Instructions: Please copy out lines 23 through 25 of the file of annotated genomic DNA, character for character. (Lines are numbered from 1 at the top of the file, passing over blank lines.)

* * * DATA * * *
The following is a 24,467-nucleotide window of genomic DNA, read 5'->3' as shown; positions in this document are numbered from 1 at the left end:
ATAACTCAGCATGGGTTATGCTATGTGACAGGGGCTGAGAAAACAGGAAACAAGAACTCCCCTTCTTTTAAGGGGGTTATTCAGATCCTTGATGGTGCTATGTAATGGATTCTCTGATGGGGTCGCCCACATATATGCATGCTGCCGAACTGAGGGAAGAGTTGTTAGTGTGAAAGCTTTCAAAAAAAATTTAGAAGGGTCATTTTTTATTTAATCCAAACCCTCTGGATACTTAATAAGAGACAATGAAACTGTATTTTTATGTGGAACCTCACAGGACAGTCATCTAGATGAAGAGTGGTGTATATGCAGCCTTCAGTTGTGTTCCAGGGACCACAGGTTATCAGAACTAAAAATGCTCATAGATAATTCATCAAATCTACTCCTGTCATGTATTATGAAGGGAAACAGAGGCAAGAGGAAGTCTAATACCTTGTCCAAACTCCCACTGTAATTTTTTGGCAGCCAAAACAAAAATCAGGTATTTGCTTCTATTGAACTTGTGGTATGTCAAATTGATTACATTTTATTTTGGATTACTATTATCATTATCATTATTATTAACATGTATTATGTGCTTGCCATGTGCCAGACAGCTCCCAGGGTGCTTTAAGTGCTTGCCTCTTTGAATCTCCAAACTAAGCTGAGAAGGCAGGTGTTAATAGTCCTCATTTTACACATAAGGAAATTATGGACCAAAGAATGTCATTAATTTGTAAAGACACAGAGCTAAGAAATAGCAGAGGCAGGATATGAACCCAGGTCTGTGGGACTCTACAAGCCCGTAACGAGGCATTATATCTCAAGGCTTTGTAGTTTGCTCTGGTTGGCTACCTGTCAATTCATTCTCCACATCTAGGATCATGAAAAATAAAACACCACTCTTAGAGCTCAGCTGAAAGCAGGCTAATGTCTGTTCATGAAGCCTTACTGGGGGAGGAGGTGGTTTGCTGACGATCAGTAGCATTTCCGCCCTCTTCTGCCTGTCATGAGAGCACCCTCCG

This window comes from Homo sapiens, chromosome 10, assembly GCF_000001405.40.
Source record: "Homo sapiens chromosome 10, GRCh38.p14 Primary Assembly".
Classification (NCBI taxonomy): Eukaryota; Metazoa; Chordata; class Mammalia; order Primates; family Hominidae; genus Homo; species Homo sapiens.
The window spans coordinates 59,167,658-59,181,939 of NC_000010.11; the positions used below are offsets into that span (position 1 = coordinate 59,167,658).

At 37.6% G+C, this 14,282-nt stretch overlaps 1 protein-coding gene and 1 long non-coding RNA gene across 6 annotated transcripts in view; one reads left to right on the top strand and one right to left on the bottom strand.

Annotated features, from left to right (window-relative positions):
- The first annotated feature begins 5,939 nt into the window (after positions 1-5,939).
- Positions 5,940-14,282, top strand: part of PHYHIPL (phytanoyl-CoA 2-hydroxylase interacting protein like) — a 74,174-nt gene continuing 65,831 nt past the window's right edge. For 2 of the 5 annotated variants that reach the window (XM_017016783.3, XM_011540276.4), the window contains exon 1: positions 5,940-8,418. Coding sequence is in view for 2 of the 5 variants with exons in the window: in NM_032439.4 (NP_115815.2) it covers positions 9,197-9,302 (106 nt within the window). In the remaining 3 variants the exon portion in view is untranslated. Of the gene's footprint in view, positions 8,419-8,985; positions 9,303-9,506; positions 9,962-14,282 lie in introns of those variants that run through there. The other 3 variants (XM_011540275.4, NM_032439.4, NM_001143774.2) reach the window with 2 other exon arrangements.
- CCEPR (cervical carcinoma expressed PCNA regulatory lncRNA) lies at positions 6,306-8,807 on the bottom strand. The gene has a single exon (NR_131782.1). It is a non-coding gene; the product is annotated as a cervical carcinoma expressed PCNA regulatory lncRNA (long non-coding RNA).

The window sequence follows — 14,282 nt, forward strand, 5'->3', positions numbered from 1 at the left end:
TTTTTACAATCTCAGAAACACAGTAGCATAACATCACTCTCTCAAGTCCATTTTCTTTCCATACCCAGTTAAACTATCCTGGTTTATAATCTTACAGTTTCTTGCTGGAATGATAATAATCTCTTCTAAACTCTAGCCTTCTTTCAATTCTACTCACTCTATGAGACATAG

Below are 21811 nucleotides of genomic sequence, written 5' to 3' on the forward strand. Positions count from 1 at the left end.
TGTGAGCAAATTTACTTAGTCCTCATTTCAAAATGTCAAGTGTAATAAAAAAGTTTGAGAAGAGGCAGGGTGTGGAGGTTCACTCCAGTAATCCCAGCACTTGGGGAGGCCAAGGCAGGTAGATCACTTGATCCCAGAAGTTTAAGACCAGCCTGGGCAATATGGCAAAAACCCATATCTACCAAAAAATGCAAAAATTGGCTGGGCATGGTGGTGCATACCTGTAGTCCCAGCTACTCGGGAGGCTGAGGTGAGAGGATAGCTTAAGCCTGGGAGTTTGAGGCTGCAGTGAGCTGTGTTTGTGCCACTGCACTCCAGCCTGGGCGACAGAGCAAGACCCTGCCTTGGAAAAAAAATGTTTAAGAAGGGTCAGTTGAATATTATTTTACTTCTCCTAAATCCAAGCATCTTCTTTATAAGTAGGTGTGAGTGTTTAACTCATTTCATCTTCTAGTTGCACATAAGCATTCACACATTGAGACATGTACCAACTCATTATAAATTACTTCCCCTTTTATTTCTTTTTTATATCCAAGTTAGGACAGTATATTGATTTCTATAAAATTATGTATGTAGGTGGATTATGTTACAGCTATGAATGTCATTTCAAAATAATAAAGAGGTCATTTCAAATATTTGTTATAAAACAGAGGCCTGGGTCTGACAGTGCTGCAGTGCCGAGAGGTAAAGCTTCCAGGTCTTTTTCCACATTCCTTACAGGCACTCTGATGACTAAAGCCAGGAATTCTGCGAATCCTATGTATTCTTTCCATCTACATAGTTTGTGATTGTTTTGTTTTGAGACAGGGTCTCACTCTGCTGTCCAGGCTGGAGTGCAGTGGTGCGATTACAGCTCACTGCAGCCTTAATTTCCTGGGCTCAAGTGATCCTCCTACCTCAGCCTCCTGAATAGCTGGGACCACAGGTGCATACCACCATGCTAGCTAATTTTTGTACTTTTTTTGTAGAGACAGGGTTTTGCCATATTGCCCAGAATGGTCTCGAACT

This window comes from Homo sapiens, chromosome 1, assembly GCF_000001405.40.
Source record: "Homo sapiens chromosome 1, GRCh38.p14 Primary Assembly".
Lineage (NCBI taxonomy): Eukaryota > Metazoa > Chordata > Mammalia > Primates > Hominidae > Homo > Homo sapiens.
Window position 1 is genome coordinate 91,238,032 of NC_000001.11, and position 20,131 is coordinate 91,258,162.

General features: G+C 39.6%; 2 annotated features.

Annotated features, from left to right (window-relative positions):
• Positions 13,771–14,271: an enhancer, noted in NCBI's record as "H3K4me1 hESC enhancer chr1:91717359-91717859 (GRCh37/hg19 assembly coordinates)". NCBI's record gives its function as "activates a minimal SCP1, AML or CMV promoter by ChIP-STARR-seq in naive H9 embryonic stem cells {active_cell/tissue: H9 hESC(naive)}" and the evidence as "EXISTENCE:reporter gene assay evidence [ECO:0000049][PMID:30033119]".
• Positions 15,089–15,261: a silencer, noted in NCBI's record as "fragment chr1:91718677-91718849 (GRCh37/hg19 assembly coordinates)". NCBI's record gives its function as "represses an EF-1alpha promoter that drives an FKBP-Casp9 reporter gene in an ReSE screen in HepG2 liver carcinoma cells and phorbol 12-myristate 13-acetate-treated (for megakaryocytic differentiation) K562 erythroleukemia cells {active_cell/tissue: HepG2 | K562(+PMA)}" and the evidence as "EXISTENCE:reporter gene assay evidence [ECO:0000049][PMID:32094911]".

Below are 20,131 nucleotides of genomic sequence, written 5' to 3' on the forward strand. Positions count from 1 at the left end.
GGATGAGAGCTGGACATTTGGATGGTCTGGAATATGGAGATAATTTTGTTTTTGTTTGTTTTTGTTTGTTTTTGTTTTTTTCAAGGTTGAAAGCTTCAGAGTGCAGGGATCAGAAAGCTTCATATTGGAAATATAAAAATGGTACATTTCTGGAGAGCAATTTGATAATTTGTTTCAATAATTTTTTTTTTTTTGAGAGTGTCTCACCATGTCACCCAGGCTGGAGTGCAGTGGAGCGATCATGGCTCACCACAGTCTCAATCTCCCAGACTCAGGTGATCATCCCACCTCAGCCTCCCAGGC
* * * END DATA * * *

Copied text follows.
• Positions 15,089–15,261: a silencer, noted in NCBI's record as "fragment chr1:91718677-91718849 (GRCh37/hg19 assembly coordinates)". NCBI's record gives its function as "represses an EF-1alpha promoter that drives an FKBP-Casp9 reporter gene in an ReSE screen in HepG2 liver carcinoma cells and phorbol 12-myristate 13-acetate-treated (for megakaryocytic differentiation) K562 erythroleukemia cells {active_cell/tissue: HepG2 | K562(+PMA)}" and the evidence as "EXISTENCE:reporter gene assay evidence [ECO:0000049][PMID:32094911]".

Below are 20,131 nucleotides of genomic sequence, written 5' to 3' on the forward strand. Positions count from 1 at the left end.
GGATGAGAGCTGGACATTTGGATGGTCTGGAATATGGAGATAATTTTGTTTTTGTTTGTTTTTGTTTGTTTTTGTTTTTTTCAAGGTTGAAAGCTTCAGAGTGCAGGGATCAGAAAGCTTCATATTGGAAATATAAAAATGGTACATTTCTGGAGAGCAATTTGATAATTTGTTTCAATAATTTTTTTTTTTTTGAGAGTGTCTCACCATGTCACCCAGGCTGGAGTGCAGTGGAGCGATCATGGCTCACCACAGTCTCAATCTCCCAGACTCAGGTGATCATCCCACCTCAGCCTCCCAGGC